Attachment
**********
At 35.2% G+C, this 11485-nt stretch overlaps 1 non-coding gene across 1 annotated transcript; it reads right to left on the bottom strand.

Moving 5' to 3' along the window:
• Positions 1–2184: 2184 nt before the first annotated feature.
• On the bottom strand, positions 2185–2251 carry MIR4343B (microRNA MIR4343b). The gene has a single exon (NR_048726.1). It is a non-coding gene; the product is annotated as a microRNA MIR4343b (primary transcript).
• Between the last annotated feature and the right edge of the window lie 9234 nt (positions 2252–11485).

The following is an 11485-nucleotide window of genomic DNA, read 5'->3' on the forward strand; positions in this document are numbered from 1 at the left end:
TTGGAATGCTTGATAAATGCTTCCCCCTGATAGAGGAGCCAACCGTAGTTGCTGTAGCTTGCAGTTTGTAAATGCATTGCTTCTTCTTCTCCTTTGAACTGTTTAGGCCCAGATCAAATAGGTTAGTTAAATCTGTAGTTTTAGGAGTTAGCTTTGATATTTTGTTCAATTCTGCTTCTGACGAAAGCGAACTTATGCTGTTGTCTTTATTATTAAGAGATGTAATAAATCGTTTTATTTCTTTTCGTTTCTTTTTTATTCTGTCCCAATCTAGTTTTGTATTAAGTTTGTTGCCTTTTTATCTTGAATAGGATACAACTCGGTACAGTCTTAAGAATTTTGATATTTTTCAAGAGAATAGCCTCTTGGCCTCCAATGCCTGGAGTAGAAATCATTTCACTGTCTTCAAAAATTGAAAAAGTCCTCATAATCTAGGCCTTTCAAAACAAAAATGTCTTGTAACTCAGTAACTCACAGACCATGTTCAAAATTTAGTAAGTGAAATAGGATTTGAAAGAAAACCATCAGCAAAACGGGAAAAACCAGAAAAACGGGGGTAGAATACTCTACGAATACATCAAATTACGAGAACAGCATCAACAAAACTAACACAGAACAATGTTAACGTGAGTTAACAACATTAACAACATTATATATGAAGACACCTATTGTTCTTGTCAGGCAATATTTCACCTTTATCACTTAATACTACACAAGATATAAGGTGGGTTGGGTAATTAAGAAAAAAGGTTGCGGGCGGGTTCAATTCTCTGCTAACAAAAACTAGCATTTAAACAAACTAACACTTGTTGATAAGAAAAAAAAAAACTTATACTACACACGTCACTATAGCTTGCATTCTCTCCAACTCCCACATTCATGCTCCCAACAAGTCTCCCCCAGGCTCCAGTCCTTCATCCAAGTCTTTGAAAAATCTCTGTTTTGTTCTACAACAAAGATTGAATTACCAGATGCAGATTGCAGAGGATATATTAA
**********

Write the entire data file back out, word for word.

At 35.2% G+C, this 11485-nt stretch overlaps 1 non-coding gene across 1 annotated transcript; it reads right to left on the bottom strand.

Moving 5' to 3' along the window:
• Positions 1–2184: 2184 nt before the first annotated feature.
• On the bottom strand, positions 2185–2251 carry MIR4343B (microRNA MIR4343b). The gene has a single exon (NR_048726.1). It is a non-coding gene; the product is annotated as a microRNA MIR4343b (primary transcript).
• Between the last annotated feature and the right edge of the window lie 9234 nt (positions 2252–11485).

The following is an 11485-nucleotide window of genomic DNA, read 5'->3' on the forward strand; positions in this document are numbered from 1 at the left end:
TTGGAATGCTTGATAAATGCTTCCCCCTGATAGAGGAGCCAACCGTAGTTGCTGTAGCTTGCAGTTTGTAAATGCATTGCTTCTTCTTCTCCTTTGAACTGTTTAGGCCCAGATCAAATAGGTTAGTTAAATCTGTAGTTTTAGGAGTTAGCTTTGATATTTTGTTCAATTCTGCTTCTGACGAAAGCGAACTTATGCTGTTGTCTTTATTATTAAGAGATGTAATAAATCGTTTTATTTCTTTTCGTTTCTTTTTTATTCTGTCCCAATCTAGTTTTGTATTAAGTTTGTTGCCTTTTTATCTTGAATAGGATACAACTCGGTACAGTCTTAAGAATTTTGATATTTTTCAAGAGAATAGCCTCTTGGCCTCCAATGCCTGGAGTAGAAATCATTTCACTGTCTTCAAAAATTGAAAAAGTCCTCATAATCTAGGCCTTTCAAAACAAAAATGTCTTGTAACTCAGTAACTCACAGACCATGTTCAAAATTTAGTAAGTGAAATAGGATTTGAAAGAAAACCATCAGCAAAACGGGAAAAACCAGAAAAACGGGGGTAGAATACTCTACGAATACATCAAATTACGAGAACAGCATCAACAAAACTAACACAGAACAATGTTAACGTGAGTTAACAACATTAACAACATTATATATGAAGACACCTATTGTTCTTGTCAGGCAATATTTCACCTTTATCACTTAATACTACACAAGATATAAGGTGGGTTGGGTAATTAAGAAAAAAGGTTGCGGGCGGGTTCAATTCTCTGCTAACAAAAACTAGCATTTAAACAAACTAACACTTGTTGATAAGAAAAAAAAAAACTTATACTACACACGTCACTATAGCTTGCATTCTCTCCAACTCCCACATTCATGCTCCCAACAAGTCTCCCCCAGGCTCCAGTCCTTCATCCAAGTCTTTGAAAAATCTCTGTTTTGTTCTACAACAAAGATTGAATTACCAGATGCAGATTGCAGAGGATATATTAA